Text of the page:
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|Here is the Toxirn at a Glance|
|Average height||Up to 10 inches|
|Average weight||6 to 18 pounds|
|Coat type||Single or double, soft or harsh|
|Hypoallergenic?||Can be (Cairn Terrier is)|
|Grooming Needs||Low to moderate|
|Shedding||Low to moderate|
|Brushing||Two to three times a week|
|Tolerant to Solitude?||Low|
|Barking||Occasional to frequent|
|Tolerance to Heat||Moderate to very good depending on coat he has|
|Tolerance to Cold||Low to good depending on coat he has|
|Good Family Pet?||Very good to excellent|
|Good with Children?||Good with socialization|
|Good with other Dogs?||Moderate to good – needs socialization|
|Good with other Pets?||Moderate to good – needs socialization|
|A roamer or Wanderer?||Average|
|A Good Apartment Dweller?||Good to very good due to size|
|Good Pet for new Owner?||Very good|
|Exercise Needs||Fairly active|
|Tendency to get Fat||Average|
|Major Health Concerns||Patellar Luxation, Hypoglycemia, Heart problems, Open Fontanel, Collapsed Trachea, Hydrocephalus, Liver problems, Craniomandibular Osteopathy|
|Other Health Concerns||Shivering, ,|
|Life Span||12 to 15 years|
|Average new Puppy Price||Unknown|
|Average Annual Medical Expense||$435 to $535|
|Average Annual Non-Medical Expense||$265 to $365 (could be more of you need to use a groomer to strip him)|
Where does the Toxirn come from?
The Toxirn is one of the recent additions to the a long line of designer dogs to have been bred over the last two to three decades. Designer dogs are purposely bred first generation mixed dogs. Most have two purebred parents and a name that blends those parents names together. Some are bred by good breeders but unfortunately there are a lot being churned out with no thought or care by terrible breeders, puppy mills or just ignorant people. Take care who you buy from and keep in mind that despite the promises in most cases there is little control to be had over first generation breeding so the puppies might have the best of two dogs, but they also might have the worst, or something more mixed. That is true of personalities as well as looks. With no origins known about the Toxirn which is something else most designer dogs have in common, we look at the parents first for an idea.
The Cairn Terrier
Scottish terrier breeds were originally classed as Scotch Terriers but in 1873 a new system came in to play and there were now two classes, Skye Terriers and Dandie Dinmont Terriers. Cairns were included in the Skye terrier classification. They were developed 200 years ago on the Isle of Skye by a Captain Martin MacLeod. Eventually in 1912 the Cairn-terrier had its own designation and was so named after Scottish burial sites. He came to America in 1913 and was granted membership of the AKC that same year.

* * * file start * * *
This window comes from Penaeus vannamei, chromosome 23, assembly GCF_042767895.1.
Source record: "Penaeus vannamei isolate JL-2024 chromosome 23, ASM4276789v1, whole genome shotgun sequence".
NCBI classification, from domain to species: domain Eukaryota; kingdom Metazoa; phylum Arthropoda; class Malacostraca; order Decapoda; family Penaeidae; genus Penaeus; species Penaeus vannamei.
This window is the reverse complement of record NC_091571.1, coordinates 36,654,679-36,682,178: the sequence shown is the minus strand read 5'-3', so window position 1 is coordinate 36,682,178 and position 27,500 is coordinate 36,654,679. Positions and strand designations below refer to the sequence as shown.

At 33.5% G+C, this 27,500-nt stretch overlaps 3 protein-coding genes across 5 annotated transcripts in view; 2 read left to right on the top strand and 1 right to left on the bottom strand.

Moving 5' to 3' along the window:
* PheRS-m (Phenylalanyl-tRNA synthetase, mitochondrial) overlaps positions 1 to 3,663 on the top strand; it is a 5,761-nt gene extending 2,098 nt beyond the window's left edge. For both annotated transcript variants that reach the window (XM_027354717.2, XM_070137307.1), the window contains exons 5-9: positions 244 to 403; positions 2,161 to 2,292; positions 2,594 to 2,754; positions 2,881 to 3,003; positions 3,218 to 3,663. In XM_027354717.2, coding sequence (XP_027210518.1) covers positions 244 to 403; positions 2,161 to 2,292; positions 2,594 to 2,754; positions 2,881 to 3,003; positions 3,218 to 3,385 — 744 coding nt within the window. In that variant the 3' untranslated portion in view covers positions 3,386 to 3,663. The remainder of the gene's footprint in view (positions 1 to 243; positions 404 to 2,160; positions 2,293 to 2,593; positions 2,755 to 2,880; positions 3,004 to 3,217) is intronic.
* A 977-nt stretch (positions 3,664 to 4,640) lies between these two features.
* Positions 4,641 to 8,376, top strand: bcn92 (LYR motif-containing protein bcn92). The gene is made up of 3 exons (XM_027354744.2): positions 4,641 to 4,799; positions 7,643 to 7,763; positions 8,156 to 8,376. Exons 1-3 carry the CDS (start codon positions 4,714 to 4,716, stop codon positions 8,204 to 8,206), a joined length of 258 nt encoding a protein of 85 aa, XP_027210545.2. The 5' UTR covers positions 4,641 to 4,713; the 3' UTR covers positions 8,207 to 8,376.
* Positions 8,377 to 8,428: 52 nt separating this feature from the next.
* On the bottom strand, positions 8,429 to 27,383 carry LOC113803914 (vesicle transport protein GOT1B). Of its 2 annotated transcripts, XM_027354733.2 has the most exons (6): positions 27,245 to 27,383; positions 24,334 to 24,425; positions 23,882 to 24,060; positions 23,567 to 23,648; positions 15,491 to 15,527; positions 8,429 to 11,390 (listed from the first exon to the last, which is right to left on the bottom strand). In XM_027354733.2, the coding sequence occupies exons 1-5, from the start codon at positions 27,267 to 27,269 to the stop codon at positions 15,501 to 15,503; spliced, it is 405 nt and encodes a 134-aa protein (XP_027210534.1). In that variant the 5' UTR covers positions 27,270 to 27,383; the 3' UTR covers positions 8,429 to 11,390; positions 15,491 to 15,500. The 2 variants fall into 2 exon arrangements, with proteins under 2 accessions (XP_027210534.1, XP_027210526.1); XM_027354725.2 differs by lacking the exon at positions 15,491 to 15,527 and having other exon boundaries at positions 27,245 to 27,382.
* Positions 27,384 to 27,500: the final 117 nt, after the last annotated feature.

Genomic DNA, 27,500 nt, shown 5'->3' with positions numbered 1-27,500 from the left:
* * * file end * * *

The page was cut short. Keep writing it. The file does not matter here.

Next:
Today he is a friendly lovely dog, always happy and eager to meet new people. As a terrier he is independent though and very alert. He likes to dig, chase things and he is a barker. He is a devoted family dog, good with the kids but can be sensitive and does not do well if you scold him. Early socialization and training are important to help keep him more stable.
Discovered in Chihuahua a Mexican state, in the 1850s was the shorthaired version. There are two theories as to where they come from, one is that they are a result of breeding small hairless dogs from China with local dogs when they were brought over by Spanish traders. Another says he is descended from the Techichi a central and south American dog dating back to the 9th century. After the 1850s the Chihuahua was taken to America and in 1904 the first one was registered with the AKC. The short haired was bred with the Papillons or Pomeranians to get the long haired variety and the breed became very popular over the years.
He is a brave, daring and confident dog, alert, and usually bonds more closely to one person. He can be quite sensitive and demanding in his need for affection and attention. He is not a natural with children, especially younger ones, and early socialization helps.
The Toxirn is a very loyal dog. He forms very strong bonds with usually one member of the family though he will still be friendly to the rest of the family. He is brave, lively, loving and very confident. He does however have aggression issues sometimes which most Chihuahuas and Chihuahua mixes have. He can snap and he is wary of strangers and very protective. He loves to cuddle with you in your lap and is quite sensitive. He does not like being left alone and can be distressed if you are harsh with them. When it is not nap and cuddle time he enjoys being active and playing. He can be very demanding when it comes to wanting your attention.
What does the Toxirn look like
This is a small dog weighing 6 to 18 pounds and standing up to 10 inches tall. He has a strong though small body with black eyes and large triangular erect ears. His coat can be double or single, short or medium in length, harsh or soft to touch. It really depends on which parent he takes after. Common colors are grey, white, brindle or black.